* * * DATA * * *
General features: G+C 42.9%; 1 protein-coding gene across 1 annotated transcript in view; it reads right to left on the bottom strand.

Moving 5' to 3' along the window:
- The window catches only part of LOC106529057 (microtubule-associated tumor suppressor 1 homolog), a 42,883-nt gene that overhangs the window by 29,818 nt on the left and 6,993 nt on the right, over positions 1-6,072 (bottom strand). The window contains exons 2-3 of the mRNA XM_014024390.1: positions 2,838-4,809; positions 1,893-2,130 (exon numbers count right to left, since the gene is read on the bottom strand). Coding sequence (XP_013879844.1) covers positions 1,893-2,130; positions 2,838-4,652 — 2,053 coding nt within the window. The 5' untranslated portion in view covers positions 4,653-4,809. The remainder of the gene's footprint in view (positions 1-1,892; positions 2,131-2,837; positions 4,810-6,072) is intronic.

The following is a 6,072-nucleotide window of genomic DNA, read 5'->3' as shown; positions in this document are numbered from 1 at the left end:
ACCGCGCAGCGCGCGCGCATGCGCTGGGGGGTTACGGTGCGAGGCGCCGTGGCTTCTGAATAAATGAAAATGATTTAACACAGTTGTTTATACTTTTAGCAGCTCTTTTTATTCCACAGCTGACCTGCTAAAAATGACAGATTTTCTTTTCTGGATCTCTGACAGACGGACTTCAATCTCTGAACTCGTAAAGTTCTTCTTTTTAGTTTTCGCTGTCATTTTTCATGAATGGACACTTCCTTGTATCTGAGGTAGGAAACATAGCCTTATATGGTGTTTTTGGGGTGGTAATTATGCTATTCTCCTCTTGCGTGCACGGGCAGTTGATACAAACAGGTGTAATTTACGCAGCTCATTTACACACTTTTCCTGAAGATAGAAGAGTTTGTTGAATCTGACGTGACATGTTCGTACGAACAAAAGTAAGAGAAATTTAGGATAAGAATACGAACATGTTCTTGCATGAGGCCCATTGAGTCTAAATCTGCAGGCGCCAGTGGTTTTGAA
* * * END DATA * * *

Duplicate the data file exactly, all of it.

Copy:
General features: G+C 42.9%; 1 protein-coding gene across 1 annotated transcript in view; it reads right to left on the bottom strand.

Moving 5' to 3' along the window:
- The window catches only part of LOC106529057 (microtubule-associated tumor suppressor 1 homolog), a 42,883-nt gene that overhangs the window by 29,818 nt on the left and 6,993 nt on the right, over positions 1-6,072 (bottom strand). The window contains exons 2-3 of the mRNA XM_014024390.1: positions 2,838-4,809; positions 1,893-2,130 (exon numbers count right to left, since the gene is read on the bottom strand). Coding sequence (XP_013879844.1) covers positions 1,893-2,130; positions 2,838-4,652 — 2,053 coding nt within the window. The 5' untranslated portion in view covers positions 4,653-4,809. The remainder of the gene's footprint in view (positions 1-1,892; positions 2,131-2,837; positions 4,810-6,072) is intronic.

The following is a 6,072-nucleotide window of genomic DNA, read 5'->3' as shown; positions in this document are numbered from 1 at the left end:
ACCGCGCAGCGCGCGCGCATGCGCTGGGGGGTTACGGTGCGAGGCGCCGTGGCTTCTGAATAAATGAAAATGATTTAACACAGTTGTTTATACTTTTAGCAGCTCTTTTTATTCCACAGCTGACCTGCTAAAAATGACAGATTTTCTTTTCTGGATCTCTGACAGACGGACTTCAATCTCTGAACTCGTAAAGTTCTTCTTTTTAGTTTTCGCTGTCATTTTTCATGAATGGACACTTCCTTGTATCTGAGGTAGGAAACATAGCCTTATATGGTGTTTTTGGGGTGGTAATTATGCTATTCTCCTCTTGCGTGCACGGGCAGTTGATACAAACAGGTGTAATTTACGCAGCTCATTTACACACTTTTCCTGAAGATAGAAGAGTTTGTTGAATCTGACGTGACATGTTCGTACGAACAAAAGTAAGAGAAATTTAGGATAAGAATACGAACATGTTCTTGCATGAGGCCCATTGAGTCTAAATCTGCAGGCGCCAGTGGTTTTGAA